Beginning Of A Great Adventure is a jazzy little number, and is just Reed wondering what it'd be like to become a father, and whether he would be any good at it: "It might be fun to have a kid/I could pass something on to/ Something better than rage, pain, anger and hurt". He doesn't seem too enthusiastic about the whole thing, but believes he might be better at it than "these redneck lunatics/I see at the local bar/With their tribe of mutant inbred piglets with cloven hooves".
Busload Of Faith
is another kinda preachy song from the new, improved Lou Reed. But not too preachy, unless you take "faith" to mean a belief in a specific religion. Reed just lists a bunch of stuff he perceives as "wrong" or "bad" in the world, stating that you need something extra to get by. Possibly the Lou Reed of 20 odd years ago would've written "Busload of Scotch
" instead. This is a fairly slight song, despite the rocking music behind it.
I'm Sick Of You could be about Reed's disenchantment with his domineering wife, or he could be personifying politicians in general. It's probably a combination of both. The song lists "bad" stuff in the world (again!), and says (although not in so many words) 'there's all this shit to put up with in the world...and to top it all off, there's you, too'.
Hold On is a more New York-specific song. Reed details events and crises, real and fictional, from New York, kinda like Busload Of Faith, and sings that "You better hold on/Something's happening here". Presumably, he's hoping that that "something" is a change for the better.
Good Evening Mr Waldheim is about Reed's disillusion with the double-talk and hipocrisy of religious and political leaders. He mentions Kurt Waldheim, Pope John Paul II, Jesse Jackson and the PLO, and asks if the common ground they're so fond of actually exists? "Is common ground a word or just a sound?"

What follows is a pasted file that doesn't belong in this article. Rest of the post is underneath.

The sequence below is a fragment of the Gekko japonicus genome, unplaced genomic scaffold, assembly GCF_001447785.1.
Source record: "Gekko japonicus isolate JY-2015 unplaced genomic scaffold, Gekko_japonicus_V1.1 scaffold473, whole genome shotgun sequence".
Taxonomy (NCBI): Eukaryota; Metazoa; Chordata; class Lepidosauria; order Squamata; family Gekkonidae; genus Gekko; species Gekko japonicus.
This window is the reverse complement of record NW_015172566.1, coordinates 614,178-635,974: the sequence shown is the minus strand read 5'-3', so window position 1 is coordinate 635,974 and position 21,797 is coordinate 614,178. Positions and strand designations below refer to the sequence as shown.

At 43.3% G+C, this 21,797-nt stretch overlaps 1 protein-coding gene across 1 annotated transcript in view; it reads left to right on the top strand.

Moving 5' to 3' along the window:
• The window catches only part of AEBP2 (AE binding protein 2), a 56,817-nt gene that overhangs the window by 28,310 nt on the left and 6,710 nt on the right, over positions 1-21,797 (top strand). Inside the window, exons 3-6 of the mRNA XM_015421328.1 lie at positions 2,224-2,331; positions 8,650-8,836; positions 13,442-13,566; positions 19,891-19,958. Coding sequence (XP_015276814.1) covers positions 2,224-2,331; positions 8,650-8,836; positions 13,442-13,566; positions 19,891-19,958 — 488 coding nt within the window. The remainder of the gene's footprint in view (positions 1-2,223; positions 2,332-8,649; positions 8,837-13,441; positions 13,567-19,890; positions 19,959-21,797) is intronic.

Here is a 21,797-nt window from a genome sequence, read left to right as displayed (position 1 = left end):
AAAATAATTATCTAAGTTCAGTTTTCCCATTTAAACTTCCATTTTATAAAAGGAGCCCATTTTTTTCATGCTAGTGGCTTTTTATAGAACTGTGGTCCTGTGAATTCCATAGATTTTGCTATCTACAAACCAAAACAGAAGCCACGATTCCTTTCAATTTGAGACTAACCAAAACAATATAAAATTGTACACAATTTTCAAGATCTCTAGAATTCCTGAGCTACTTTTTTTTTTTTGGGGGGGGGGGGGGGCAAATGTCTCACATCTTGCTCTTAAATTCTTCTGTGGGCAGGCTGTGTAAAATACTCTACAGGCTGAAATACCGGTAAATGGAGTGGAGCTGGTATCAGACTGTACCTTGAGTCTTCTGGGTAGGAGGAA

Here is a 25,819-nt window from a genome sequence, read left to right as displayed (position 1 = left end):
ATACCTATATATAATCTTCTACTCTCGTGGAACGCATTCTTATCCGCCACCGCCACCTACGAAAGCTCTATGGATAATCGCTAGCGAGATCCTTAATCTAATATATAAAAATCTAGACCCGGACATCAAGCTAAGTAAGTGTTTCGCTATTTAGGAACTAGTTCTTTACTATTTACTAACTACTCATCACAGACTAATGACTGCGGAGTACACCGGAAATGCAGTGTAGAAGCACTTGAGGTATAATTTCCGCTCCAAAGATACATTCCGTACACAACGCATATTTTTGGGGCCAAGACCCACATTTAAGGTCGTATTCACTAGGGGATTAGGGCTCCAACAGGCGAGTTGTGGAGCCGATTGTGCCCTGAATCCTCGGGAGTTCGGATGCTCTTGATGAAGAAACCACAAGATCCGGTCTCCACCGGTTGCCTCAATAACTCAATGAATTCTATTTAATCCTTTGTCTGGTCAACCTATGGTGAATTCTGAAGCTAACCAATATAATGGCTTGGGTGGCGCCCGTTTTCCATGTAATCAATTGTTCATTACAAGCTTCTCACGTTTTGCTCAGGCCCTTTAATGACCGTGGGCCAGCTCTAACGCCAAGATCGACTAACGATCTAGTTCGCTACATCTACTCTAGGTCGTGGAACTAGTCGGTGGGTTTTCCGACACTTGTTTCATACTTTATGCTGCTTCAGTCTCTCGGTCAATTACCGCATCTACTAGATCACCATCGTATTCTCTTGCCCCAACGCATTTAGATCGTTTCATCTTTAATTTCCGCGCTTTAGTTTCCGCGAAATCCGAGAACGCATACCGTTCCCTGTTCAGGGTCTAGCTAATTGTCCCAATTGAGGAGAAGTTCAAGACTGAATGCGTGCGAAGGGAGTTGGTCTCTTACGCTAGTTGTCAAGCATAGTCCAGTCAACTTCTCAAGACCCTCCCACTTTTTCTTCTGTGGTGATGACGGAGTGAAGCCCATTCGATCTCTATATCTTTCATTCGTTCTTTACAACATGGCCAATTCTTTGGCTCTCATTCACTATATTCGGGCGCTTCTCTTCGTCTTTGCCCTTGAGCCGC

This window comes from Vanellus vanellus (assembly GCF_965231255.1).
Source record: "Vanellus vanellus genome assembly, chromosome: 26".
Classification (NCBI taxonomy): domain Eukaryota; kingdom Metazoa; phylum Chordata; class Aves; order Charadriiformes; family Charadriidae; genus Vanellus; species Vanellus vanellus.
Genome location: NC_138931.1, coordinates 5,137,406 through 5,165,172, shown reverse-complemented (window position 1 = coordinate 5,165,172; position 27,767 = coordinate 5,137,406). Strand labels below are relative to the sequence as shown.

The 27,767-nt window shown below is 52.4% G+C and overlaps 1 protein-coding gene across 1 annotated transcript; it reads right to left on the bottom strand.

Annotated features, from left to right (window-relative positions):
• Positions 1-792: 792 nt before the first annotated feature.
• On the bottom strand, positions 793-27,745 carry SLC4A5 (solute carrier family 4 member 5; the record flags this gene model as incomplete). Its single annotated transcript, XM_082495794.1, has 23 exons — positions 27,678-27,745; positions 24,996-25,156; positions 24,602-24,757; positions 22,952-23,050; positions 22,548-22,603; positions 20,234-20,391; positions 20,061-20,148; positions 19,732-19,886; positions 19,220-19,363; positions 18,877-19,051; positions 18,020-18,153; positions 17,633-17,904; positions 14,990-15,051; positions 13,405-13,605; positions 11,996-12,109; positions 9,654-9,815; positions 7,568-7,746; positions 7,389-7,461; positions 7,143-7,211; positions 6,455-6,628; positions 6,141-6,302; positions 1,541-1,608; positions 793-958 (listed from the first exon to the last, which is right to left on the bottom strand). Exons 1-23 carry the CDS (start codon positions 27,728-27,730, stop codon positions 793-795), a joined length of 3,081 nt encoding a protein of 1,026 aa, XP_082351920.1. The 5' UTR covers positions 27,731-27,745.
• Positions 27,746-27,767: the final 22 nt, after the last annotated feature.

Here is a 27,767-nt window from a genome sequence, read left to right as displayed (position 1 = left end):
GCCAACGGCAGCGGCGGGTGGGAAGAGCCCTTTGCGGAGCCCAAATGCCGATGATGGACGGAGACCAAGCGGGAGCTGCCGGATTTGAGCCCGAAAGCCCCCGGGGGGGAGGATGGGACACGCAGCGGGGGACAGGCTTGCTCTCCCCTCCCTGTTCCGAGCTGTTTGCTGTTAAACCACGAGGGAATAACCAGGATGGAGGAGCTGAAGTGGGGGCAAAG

Like Romeo Had Juliette, Xmas In February is a Lou Reed story song, set in Vietnam. The title refers to soldiers in Vietnam celebrating Christmas late, and the verses depict American soldiers in Vietnam, or having returns from Vietnam, dead or crippled. It's a fairly bleak song, all in all.
Strawman is a fierce rocker in which Reed rails against spending money on stupid things ("Does anyone really need a billion dollar rocket/Does anyone need a sixty thousand dollar car") in the face of so much poverty, and also against corrupt politicians ("Does anyone need yet another politician/Caught with his pants down and money sticking in his hole"), and "self-righteous rock singer"s; something which may sound hypocritical, but isn't, really, in the context of the album.
The album ends with Dime Store Mystery, an epic mix of story and pseudo-philosophy, and an elegy to Andy Warhol. His old mentor's death has caused Lou to meditate on his own mortality (and even think about continuing the Reed line), and this is the finest result. An epic, slow-burning song, featuring Rob Waserman bowing a double bass (bringing to mind John Cale's viola on the early VU albums), Dime Store Mystery is a series of images of New York, and of Reed contemplating the nature of life; it also refers to a Christ-like figure, which is what Warhol was to Reed. All in all, an excellent ending to a classic album.
Yet another submission for Everything Quests: Albums and CDs